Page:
Pixel Slate & ChromeOS
Despite sharing the "Pixel" name the Pixel Slate is a ChromeOS device and Google's first (and only?) ChromeOS tablet. I'm a big fan of ChromeOS but have only used it as a laptop. Even when I'm using the Pixelbook, which can flip to be used in tablet form, I've only used it as a laptop since I find it too bulky to use as a tablet. The Slate doesn't come in a 10" form factor (ASUS has released a 10" ChromeOS tablet that has been excellent) and is only available with a 12" screen. While the Slate can be viewed as a Pixelbook without a keyboard, that doesn't do it justice since it feels a lot more comfortable when held then a keyboard-less Pixelbook. Still, I was somewhat hesitant to use a 12" tablet, but there are additional advantages with the Slate that ultimately led me to get it: Android support, Linux support and laptop mode.
When a keyboard is attached, it behaves just like a ChromeOS laptop. This is essentially a 2-in-1 device which is useful when traveling since I don't need to bring a tablet and a laptop with me.
ChromeOS also don't get re-skinned like the Android launcher by OEMs so the experience is the same across all devices across all manufacturer.
ChromeOS now supports running Android apps so I can still access my Android apps although I prefer to use the web version since I now have a full Chrome browser. In tablet mode, though, some apps are much more intuitive to use the Android version. It's pretty clear that many web applications assume the user is using a desktop machine rather then one that uses touch as it's main interaction mode. These are the times when the Slate will give the impression that ChromeOS is not very polished when compared to Android but in general it seems to be more on the app developer then the OS.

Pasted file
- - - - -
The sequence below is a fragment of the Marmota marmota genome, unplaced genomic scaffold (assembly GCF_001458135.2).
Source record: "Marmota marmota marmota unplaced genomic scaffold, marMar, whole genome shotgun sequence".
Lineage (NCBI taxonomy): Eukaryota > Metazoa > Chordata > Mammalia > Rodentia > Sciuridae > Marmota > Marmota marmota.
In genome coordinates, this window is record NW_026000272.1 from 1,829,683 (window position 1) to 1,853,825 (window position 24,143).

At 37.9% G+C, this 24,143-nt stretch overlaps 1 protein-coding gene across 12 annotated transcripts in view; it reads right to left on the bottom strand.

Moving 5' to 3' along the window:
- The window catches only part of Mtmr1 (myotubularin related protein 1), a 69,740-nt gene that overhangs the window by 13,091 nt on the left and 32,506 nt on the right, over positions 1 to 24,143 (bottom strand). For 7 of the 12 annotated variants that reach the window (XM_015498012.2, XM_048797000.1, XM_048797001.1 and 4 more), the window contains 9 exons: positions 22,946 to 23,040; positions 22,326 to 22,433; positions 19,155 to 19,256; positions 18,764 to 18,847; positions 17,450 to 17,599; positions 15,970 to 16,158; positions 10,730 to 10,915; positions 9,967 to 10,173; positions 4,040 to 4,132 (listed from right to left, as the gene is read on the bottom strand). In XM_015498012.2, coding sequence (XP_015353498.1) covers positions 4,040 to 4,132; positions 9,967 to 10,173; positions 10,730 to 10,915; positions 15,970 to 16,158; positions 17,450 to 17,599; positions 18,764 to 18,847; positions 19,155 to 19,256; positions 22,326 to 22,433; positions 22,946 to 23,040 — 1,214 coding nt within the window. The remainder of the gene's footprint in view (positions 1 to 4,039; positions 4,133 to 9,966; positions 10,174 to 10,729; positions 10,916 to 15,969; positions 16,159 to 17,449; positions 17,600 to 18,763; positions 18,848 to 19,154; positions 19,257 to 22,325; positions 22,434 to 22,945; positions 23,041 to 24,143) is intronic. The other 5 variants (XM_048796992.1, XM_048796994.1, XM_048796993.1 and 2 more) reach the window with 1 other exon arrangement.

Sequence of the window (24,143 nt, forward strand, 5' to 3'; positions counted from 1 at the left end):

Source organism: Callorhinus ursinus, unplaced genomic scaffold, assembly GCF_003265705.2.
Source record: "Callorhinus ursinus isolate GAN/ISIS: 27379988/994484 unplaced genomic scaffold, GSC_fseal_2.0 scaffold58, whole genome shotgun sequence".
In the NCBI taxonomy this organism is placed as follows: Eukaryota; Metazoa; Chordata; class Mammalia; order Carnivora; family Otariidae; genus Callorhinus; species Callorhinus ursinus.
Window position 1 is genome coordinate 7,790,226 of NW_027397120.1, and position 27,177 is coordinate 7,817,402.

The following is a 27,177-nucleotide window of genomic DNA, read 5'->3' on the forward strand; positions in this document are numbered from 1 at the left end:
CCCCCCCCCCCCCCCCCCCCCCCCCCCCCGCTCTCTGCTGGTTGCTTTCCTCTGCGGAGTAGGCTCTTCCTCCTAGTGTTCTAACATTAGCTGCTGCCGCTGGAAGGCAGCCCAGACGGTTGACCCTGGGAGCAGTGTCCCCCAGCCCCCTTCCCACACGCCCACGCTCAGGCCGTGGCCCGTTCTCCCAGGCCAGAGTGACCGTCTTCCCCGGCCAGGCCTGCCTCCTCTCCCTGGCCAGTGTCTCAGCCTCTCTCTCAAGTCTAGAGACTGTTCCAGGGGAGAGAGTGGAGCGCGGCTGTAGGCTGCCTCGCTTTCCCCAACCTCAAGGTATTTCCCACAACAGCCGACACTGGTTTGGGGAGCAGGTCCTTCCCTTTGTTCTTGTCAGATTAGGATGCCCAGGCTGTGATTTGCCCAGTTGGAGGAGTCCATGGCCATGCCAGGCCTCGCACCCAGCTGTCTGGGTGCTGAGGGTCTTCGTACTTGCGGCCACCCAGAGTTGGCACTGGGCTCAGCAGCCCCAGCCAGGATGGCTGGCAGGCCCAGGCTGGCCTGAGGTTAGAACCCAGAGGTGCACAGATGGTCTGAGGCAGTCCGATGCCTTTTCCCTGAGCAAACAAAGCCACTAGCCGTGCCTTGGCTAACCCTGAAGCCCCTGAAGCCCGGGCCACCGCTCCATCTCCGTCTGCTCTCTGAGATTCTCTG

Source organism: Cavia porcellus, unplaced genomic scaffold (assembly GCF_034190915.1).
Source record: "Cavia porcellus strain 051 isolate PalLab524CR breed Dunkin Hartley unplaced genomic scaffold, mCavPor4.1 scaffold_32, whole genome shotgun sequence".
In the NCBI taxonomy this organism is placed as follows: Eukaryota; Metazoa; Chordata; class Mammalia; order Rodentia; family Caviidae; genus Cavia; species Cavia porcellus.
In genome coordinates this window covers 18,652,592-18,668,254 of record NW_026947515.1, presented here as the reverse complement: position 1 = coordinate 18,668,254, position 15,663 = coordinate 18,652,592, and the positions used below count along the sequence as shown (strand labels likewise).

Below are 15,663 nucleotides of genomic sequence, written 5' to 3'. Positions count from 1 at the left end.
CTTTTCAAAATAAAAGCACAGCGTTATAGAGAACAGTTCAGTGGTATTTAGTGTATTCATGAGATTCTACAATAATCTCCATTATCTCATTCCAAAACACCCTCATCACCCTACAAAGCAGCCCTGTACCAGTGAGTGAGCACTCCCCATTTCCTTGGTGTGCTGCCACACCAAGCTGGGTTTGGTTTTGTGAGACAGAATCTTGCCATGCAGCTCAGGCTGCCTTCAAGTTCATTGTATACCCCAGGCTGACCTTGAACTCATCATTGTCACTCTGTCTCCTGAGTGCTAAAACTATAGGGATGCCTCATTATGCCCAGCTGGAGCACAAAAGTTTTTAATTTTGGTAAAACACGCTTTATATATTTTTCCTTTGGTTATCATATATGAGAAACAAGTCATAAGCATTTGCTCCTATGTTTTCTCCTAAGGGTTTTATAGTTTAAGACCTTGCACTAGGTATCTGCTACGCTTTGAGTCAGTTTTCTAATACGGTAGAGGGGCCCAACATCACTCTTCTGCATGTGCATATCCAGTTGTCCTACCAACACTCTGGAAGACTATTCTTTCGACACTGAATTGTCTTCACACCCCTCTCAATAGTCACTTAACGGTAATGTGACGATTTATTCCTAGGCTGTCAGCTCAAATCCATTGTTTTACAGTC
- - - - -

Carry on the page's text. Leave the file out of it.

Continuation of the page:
I have noticed that sometimes Android apps tries to start and either takes a while to come up or run into an issue. I usually restart the tablet in these situation and the issue is fine.
ChromeOS is now capable of running Linux so I can do all my software engineering work without having to switch to developer mode.
This a big deal for me as this allows me to just bring the Slate instead of a tablet and a laptop pair.
I mainly will use laptop mode when I'm traveling. While the on-screen keyboard works fine when I'm using the Slate at home as a tablet, when doing a lot of typing it is still easier to have a physical keyboard. I bought the Brydge C Bluetooth keyboard. This keyboard can also be connected directly to the Slate and used in wired mode.
For a mice, I use the Microsoft Surface mouse and I have a Pixel Pen.
At home, I use a hand strap to make holding the tablet with one hand a little more secure and when traveling I use an Incipio Carnaby Google Pixel Slate Folio case for a little bit of protection, to stand up the Slate and can hold the pen.
The knock against the Pixel has been (1) performance and (2) sometimes it doesn't feel very "tablet" like. The latter is primarily because the web apps often are built assuming you're using a mouse+keyboard and android apps often are designed for such a big screen. I personally found it to be fairly minor but if you use Android apps exclusively then sticking with a Android tablet might be better.
For the former, most of the negative stems from the low end Pixel Slate that were too under powered. I have the i5 model and the performance has been fine. The only time where I felt the Slate is slow is when powering on. It takes a few seconds after hitting the power button before seeing the Google logo appear (this is when the Slate is completely turned off). Recovering from Sleep is fast and the screen can be unlock with your finger print.
The Pixel Slate is a great dual purpose device. When used as a tablet it works pretty well but starting Android apps don't feel as fast. When used as a Chrome laptop, add the keyboard, mouse and folio case and it will be a very serviceable laptop especially for traveling or as a secondary computer (and primary tablet).
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